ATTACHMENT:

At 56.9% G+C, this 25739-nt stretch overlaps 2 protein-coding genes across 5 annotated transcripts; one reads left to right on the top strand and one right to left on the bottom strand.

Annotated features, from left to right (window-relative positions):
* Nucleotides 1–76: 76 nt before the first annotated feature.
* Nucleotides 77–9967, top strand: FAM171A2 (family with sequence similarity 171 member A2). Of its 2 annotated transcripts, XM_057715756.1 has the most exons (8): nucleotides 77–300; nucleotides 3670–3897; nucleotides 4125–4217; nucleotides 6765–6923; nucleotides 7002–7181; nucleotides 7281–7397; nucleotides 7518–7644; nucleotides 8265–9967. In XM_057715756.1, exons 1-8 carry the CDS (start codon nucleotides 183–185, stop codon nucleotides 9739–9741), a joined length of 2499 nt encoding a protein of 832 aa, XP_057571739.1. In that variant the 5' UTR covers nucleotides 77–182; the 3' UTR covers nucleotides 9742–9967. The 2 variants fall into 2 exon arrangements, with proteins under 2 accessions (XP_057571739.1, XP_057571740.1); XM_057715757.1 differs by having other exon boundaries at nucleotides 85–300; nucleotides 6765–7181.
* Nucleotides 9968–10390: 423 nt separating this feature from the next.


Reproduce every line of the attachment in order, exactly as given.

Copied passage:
At 56.9% G+C, this 25739-nt stretch overlaps 2 protein-coding genes across 5 annotated transcripts; one reads left to right on the top strand and one right to left on the bottom strand.

Annotated features, from left to right (window-relative positions):
* Nucleotides 1–76: 76 nt before the first annotated feature.
* Nucleotides 77–9967, top strand: FAM171A2 (family with sequence similarity 171 member A2). Of its 2 annotated transcripts, XM_057715756.1 has the most exons (8): nucleotides 77–300; nucleotides 3670–3897; nucleotides 4125–4217; nucleotides 6765–6923; nucleotides 7002–7181; nucleotides 7281–7397; nucleotides 7518–7644; nucleotides 8265–9967. In XM_057715756.1, exons 1-8 carry the CDS (start codon nucleotides 183–185, stop codon nucleotides 9739–9741), a joined length of 2499 nt encoding a protein of 832 aa, XP_057571739.1. In that variant the 5' UTR covers nucleotides 77–182; the 3' UTR covers nucleotides 9742–9967. The 2 variants fall into 2 exon arrangements, with proteins under 2 accessions (XP_057571739.1, XP_057571740.1); XM_057715757.1 differs by having other exon boundaries at nucleotides 85–300; nucleotides 6765–7181.
* Nucleotides 9968–10390: 423 nt separating this feature from the next.